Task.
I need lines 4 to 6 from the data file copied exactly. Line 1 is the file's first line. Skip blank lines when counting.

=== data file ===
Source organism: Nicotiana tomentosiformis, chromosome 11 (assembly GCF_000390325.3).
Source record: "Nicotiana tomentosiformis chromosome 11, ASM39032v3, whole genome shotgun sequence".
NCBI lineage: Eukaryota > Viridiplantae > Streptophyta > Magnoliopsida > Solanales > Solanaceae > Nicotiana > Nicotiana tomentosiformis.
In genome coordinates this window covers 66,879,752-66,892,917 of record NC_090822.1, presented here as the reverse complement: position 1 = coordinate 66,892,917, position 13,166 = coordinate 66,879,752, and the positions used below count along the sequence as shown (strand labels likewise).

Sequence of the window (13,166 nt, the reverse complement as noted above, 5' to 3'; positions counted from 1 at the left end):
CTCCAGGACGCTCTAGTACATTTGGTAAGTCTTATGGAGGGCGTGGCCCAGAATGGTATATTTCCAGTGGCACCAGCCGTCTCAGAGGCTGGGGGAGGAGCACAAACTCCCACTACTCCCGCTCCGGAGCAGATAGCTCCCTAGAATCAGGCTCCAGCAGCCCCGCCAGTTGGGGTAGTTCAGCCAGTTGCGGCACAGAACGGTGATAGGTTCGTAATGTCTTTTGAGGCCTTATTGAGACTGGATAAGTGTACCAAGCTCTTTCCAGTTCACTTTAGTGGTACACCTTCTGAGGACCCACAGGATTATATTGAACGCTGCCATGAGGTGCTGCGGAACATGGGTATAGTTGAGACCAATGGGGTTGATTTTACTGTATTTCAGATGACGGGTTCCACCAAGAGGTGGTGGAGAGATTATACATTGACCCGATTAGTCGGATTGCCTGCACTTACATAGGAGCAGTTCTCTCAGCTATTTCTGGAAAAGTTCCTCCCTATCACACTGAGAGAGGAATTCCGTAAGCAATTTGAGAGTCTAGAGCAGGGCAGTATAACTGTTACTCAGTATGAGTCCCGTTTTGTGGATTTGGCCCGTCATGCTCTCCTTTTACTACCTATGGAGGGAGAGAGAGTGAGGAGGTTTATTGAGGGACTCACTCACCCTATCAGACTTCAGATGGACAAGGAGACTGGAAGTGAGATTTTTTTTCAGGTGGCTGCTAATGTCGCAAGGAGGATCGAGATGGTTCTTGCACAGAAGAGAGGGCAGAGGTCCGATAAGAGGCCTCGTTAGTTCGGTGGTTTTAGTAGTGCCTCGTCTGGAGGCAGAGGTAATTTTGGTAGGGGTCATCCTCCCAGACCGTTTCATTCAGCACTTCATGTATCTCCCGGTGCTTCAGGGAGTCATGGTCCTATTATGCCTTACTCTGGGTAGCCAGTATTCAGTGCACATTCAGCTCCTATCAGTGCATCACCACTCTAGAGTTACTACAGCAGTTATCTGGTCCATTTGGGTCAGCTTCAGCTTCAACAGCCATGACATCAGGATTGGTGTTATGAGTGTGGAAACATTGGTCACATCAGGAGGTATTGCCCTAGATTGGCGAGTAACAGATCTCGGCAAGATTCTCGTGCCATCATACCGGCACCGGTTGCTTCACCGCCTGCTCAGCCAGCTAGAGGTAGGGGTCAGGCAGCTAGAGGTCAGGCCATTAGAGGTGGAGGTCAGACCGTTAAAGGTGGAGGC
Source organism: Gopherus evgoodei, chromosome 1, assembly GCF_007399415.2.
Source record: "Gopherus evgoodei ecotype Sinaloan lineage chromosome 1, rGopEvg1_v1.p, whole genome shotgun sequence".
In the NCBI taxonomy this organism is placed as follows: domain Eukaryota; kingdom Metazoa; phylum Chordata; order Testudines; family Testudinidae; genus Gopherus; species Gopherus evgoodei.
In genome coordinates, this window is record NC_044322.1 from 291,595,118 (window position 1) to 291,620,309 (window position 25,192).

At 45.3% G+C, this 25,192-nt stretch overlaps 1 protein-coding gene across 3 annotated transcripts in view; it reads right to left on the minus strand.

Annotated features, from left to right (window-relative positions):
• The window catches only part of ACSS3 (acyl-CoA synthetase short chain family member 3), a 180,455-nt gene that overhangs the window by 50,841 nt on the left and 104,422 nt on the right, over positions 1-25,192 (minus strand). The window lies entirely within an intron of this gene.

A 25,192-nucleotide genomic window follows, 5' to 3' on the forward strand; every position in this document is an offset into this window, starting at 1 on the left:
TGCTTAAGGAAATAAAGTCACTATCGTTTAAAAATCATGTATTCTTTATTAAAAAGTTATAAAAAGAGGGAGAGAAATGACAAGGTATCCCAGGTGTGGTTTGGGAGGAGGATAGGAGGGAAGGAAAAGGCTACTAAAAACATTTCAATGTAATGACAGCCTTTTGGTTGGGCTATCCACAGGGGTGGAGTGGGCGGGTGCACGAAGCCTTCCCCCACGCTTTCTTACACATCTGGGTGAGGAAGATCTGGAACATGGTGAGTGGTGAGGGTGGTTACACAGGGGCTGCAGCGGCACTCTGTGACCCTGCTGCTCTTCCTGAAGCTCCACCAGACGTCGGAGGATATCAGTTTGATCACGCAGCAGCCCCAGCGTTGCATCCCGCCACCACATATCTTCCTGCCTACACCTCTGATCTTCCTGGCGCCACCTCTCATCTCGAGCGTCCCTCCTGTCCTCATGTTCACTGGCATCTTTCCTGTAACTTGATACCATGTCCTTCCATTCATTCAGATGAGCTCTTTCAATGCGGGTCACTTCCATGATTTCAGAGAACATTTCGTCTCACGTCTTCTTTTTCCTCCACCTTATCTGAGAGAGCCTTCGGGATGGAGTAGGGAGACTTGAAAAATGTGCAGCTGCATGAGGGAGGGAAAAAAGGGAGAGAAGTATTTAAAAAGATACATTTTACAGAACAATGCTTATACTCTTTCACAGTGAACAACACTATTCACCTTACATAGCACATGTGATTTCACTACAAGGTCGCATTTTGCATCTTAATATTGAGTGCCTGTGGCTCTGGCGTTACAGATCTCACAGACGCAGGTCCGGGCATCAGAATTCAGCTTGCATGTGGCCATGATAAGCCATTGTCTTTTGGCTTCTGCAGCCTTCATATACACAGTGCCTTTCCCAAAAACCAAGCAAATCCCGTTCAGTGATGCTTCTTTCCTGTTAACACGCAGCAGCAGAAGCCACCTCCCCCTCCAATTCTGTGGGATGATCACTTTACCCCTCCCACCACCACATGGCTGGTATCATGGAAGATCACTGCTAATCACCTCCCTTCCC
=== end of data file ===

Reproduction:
In genome coordinates this window covers 66,879,752-66,892,917 of record NC_090822.1, presented here as the reverse complement: position 1 = coordinate 66,892,917, position 13,166 = coordinate 66,879,752, and the positions used below count along the sequence as shown (strand labels likewise).

Sequence of the window (13,166 nt, the reverse complement as noted above, 5' to 3'; positions counted from 1 at the left end):
CTCCAGGACGCTCTAGTACATTTGGTAAGTCTTATGGAGGGCGTGGCCCAGAATGGTATATTTCCAGTGGCACCAGCCGTCTCAGAGGCTGGGGGAGGAGCACAAACTCCCACTACTCCCGCTCCGGAGCAGATAGCTCCCTAGAATCAGGCTCCAGCAGCCCCGCCAGTTGGGGTAGTTCAGCCAGTTGCGGCACAGAACGGTGATAGGTTCGTAATGTCTTTTGAGGCCTTATTGAGACTGGATAAGTGTACCAAGCTCTTTCCAGTTCACTTTAGTGGTACACCTTCTGAGGACCCACAGGATTATATTGAACGCTGCCATGAGGTGCTGCGGAACATGGGTATAGTTGAGACCAATGGGGTTGATTTTACTGTATTTCAGATGACGGGTTCCACCAAGAGGTGGTGGAGAGATTATACATTGACCCGATTAGTCGGATTGCCTGCACTTACATAGGAGCAGTTCTCTCAGCTATTTCTGGAAAAGTTCCTCCCTATCACACTGAGAGAGGAATTCCGTAAGCAATTTGAGAGTCTAGAGCAGGGCAGTATAACTGTTACTCAGTATGAGTCCCGTTTTGTGGATTTGGCCCGTCATGCTCTCCTTTTACTACCTATGGAGGGAGAGAGAGTGAGGAGGTTTATTGAGGGACTCACTCACCCTATCAGACTTCAGATGGACAAGGAGACTGGAAGTGAGATTTTTTTTCAGGTGGCTGCTAATGTCGCAAGGAGGATCGAGATGGTTCTTGCACAGAAGAGAGGGCAGAGGTCCGATAAGAGGCCTCGTTAGTTCGGTGGTTTTAGTAGTGCCTCGTCTGGAGGCAGAGGTAATTTTGGTAGGGGTCATCCTCCCAGACCGTTTCATTCAGCACTTCATGTATCTCCCGGTGCTTCAGGGAGTCATGGTCCTATTATGCCTTACTCTGGGTAGCCAGTATTCAGTGCACATTCAGCTCCTATCAGTGCATCACCACTCTAGAGTTACTACAGCAGTTATCTGGTCCATTTGGGTCAGCTTCAGCTTCAACAGCCATGACATCAGGATTGGTGTTATGAGTGTGGAAACATTGGTCACATCAGGAGGTATTGCCCTAGATTGGCGAGTAACAGATCTCGGCAAGATTCTCGTGCCATCATACCGGCACCGGTTGCTTCACCGCCTGCTCAGCCAGCTAGAGGTAGGGGTCAGGCAGCTAGAGGTCAGGCCATTAGAGGTGGAGGTCAGACCGTTAAAGGTGGAGGC